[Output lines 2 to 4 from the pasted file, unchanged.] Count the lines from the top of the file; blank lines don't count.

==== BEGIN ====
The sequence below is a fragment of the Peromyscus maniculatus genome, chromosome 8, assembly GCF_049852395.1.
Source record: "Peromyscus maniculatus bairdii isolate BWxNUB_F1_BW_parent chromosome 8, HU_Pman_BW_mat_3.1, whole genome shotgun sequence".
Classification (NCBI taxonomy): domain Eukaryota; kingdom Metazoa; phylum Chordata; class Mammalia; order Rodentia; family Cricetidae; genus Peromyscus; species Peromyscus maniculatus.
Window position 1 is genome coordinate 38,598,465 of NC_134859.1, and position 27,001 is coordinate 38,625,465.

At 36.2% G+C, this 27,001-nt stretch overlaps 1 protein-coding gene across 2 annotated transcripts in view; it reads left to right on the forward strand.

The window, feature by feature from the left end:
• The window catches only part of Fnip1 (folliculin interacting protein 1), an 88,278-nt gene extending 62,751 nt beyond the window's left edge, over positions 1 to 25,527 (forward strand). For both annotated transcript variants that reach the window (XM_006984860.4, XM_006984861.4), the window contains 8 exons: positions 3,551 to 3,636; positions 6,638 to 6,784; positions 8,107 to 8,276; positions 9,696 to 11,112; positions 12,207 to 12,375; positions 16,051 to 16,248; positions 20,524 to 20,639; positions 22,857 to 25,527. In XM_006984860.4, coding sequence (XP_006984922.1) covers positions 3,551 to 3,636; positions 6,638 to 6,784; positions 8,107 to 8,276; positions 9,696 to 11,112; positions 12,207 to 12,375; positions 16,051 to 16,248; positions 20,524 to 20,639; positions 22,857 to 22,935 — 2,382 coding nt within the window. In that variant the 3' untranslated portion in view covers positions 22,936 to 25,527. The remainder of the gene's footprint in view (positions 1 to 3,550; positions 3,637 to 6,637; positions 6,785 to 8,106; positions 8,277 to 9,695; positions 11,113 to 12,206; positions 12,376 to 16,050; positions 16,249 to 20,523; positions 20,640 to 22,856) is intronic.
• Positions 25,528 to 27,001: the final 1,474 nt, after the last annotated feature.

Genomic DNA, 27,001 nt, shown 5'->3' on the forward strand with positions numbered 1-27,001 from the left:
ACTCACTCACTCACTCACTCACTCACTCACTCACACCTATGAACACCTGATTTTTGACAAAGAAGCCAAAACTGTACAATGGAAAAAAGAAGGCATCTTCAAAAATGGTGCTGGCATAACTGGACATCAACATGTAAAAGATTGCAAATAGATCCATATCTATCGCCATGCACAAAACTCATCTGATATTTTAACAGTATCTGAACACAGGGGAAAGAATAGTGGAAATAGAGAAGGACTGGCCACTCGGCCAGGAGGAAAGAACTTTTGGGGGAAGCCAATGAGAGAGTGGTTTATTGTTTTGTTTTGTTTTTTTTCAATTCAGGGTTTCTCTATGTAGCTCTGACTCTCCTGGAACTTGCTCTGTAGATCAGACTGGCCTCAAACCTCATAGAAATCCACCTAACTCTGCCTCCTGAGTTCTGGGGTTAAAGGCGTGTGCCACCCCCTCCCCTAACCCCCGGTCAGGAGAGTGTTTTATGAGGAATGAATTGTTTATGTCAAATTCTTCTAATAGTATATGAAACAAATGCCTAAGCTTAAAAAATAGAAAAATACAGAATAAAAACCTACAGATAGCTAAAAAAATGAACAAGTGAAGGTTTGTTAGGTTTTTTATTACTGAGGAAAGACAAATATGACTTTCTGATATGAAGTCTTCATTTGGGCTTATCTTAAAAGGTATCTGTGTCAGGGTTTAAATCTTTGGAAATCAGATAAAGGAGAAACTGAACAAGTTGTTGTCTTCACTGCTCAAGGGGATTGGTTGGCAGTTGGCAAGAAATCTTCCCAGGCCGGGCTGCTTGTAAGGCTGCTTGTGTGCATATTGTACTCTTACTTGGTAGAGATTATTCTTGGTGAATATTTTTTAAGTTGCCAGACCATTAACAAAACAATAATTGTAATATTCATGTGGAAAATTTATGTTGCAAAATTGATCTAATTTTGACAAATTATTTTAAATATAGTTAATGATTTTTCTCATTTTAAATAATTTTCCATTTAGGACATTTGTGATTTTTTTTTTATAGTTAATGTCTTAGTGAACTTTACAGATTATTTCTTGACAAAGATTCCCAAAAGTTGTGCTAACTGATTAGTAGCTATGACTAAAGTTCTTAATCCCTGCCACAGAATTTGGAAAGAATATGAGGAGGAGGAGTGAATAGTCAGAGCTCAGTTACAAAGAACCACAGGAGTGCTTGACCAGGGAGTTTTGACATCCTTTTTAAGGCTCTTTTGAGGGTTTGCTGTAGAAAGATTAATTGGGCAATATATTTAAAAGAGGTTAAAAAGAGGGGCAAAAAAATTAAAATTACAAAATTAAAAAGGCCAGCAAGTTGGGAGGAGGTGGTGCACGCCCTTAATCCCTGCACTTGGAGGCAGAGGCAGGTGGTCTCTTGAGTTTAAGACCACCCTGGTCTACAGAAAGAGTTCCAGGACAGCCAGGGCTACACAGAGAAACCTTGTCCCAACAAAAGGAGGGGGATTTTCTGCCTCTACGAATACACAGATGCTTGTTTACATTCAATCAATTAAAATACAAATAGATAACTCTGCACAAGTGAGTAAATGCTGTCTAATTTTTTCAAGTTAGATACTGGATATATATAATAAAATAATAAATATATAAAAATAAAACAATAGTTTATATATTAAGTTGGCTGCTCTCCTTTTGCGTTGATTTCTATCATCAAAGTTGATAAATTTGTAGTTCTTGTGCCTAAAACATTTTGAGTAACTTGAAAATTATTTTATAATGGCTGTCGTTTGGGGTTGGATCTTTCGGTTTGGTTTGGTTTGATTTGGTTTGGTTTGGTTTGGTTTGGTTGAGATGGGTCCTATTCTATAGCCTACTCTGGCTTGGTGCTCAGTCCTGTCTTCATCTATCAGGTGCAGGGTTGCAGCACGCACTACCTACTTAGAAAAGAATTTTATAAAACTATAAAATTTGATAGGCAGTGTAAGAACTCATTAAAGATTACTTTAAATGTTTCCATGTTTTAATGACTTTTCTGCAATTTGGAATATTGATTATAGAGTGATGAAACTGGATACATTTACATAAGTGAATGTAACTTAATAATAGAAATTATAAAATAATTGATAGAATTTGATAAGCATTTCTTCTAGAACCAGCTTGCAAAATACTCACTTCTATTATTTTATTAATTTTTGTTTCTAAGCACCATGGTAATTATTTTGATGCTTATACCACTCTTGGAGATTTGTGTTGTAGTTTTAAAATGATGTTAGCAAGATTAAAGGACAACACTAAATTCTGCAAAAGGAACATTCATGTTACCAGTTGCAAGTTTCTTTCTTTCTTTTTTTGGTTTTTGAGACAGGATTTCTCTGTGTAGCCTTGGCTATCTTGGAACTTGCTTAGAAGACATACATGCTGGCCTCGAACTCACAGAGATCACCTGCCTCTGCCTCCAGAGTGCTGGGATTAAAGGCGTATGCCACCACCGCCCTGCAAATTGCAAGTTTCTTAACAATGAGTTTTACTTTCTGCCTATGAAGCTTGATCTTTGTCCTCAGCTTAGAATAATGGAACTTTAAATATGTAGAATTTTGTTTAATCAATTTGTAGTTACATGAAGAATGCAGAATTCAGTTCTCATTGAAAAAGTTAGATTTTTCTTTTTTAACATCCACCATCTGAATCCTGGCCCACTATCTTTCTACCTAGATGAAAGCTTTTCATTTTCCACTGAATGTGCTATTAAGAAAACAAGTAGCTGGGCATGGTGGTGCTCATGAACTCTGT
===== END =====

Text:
Source record: "Peromyscus maniculatus bairdii isolate BWxNUB_F1_BW_parent chromosome 8, HU_Pman_BW_mat_3.1, whole genome shotgun sequence".
Classification (NCBI taxonomy): domain Eukaryota; kingdom Metazoa; phylum Chordata; class Mammalia; order Rodentia; family Cricetidae; genus Peromyscus; species Peromyscus maniculatus.
Window position 1 is genome coordinate 38,598,465 of NC_134859.1, and position 27,001 is coordinate 38,625,465.